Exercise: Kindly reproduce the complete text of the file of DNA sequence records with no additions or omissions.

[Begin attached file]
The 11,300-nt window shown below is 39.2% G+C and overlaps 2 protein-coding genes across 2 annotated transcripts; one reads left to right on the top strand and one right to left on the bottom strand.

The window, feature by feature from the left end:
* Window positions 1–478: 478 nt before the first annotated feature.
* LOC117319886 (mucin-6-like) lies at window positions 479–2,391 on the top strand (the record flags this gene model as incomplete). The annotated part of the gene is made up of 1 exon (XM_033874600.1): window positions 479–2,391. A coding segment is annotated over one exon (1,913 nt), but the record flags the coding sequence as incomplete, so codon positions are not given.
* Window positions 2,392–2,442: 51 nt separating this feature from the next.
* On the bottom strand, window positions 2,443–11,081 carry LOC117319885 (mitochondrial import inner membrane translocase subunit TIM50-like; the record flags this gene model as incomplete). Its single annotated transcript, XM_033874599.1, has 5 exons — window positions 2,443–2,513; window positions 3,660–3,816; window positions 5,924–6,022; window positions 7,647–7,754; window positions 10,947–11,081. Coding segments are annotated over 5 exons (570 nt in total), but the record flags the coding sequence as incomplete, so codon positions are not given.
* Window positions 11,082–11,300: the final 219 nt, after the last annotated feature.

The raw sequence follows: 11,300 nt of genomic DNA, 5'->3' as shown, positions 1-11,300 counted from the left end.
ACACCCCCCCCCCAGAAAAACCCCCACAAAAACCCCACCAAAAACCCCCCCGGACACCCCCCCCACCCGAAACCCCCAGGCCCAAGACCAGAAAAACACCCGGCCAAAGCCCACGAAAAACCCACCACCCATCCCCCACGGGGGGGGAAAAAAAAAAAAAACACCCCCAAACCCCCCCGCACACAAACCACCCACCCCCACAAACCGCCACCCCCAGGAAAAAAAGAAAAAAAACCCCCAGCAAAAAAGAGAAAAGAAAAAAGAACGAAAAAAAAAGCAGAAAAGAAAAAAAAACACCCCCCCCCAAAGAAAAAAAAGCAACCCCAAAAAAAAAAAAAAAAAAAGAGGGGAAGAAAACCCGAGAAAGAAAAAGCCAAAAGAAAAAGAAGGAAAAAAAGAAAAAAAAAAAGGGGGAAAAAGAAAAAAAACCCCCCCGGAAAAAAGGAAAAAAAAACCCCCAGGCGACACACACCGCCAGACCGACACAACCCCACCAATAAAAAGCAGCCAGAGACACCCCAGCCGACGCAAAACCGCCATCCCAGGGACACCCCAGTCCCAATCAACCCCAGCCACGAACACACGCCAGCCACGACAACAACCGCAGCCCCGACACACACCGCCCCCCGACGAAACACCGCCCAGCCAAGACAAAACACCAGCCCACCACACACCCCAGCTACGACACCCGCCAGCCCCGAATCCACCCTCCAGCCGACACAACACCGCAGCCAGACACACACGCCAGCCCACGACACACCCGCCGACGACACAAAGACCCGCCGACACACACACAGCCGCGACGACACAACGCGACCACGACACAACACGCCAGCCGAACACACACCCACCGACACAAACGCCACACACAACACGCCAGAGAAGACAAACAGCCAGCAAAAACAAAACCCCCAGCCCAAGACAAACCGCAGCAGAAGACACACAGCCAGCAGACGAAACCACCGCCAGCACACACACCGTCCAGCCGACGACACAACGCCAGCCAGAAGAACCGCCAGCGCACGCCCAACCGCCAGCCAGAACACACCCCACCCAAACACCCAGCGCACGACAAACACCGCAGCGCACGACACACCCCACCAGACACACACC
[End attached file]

The 11,300-nt window shown below is 39.2% G+C and overlaps 2 protein-coding genes across 2 annotated transcripts; one reads left to right on the top strand and one right to left on the bottom strand.

The window, feature by feature from the left end:
* Window positions 1–478: 478 nt before the first annotated feature.
* LOC117319886 (mucin-6-like) lies at window positions 479–2,391 on the top strand (the record flags this gene model as incomplete). The annotated part of the gene is made up of 1 exon (XM_033874600.1): window positions 479–2,391. A coding segment is annotated over one exon (1,913 nt), but the record flags the coding sequence as incomplete, so codon positions are not given.
* Window positions 2,392–2,442: 51 nt separating this feature from the next.
* On the bottom strand, window positions 2,443–11,081 carry LOC117319885 (mitochondrial import inner membrane translocase subunit TIM50-like; the record flags this gene model as incomplete). Its single annotated transcript, XM_033874599.1, has 5 exons — window positions 2,443–2,513; window positions 3,660–3,816; window positions 5,924–6,022; window positions 7,647–7,754; window positions 10,947–11,081. Coding segments are annotated over 5 exons (570 nt in total), but the record flags the coding sequence as incomplete, so codon positions are not given.
* Window positions 11,082–11,300: the final 219 nt, after the last annotated feature.

The raw sequence follows: 11,300 nt of genomic DNA, 5'->3' as shown, positions 1-11,300 counted from the left end.
ACACCCCCCCCCCAGAAAAACCCCCACAAAAACCCCACCAAAAACCCCCCCGGACACCCCCCCCACCCGAAACCCCCAGGCCCAAGACCAGAAAAACACCCGGCCAAAGCCCACGAAAAACCCACCACCCATCCCCCACGGGGGGGGAAAAAAAAAAAAAACACCCCCAAACCCCCCCGCACACAAACCACCCACCCCCACAAACCGCCACCCCCAGGAAAAAAAGAAAAAAAACCCCCAGCAAAAAAGAGAAAAGAAAAAAGAACGAAAAAAAAAGCAGAAAAGAAAAAAAAACACCCCCCCCCAAAGAAAAAAAAGCAACCCCAAAAAAAAAAAAAAAAAAAGAGGGGAAGAAAACCCGAGAAAGAAAAAGCCAAAAGAAAAAGAAGGAAAAAAAGAAAAAAAAAAAGGGGGAAAAAGAAAAAAAACCCCCCCGGAAAAAAGGAAAAAAAAACCCCCAGGCGACACACACCGCCAGACCGACACAACCCCACCAATAAAAAGCAGCCAGAGACACCCCAGCCGACGCAAAACCGCCATCCCAGGGACACCCCAGTCCCAATCAACCCCAGCCACGAACACACGCCAGCCACGACAACAACCGCAGCCCCGACACACACCGCCCCCCGACGAAACACCGCCCAGCCAAGACAAAACACCAGCCCACCACACACCCCAGCTACGACACCCGCCAGCCCCGAATCCACCCTCCAGCCGACACAACACCGCAGCCAGACACACACGCCAGCCCACGACACACCCGCCGACGACACAAAGACCCGCCGACACACACACAGCCGCGACGACACAACGCGACCACGACACAACACGCCAGCCGAACACACACCCACCGACACAAACGCCACACACAACACGCCAGAGAAGACAAACAGCCAGCAAAAACAAAACCCCCAGCCCAAGACAAACCGCAGCAGAAGACACACAGCCAGCAGACGAAACCACCGCCAGCACACACACCGTCCAGCCGACGACACAACGCCAGCCAGAAGAACCGCCAGCGCACGCCCAACCGCCAGCCAGAACACACCCCACCCAAACACCCAGCGCACGACAAACACCGCAGCGCACGACACACCCCACCAGACACACACC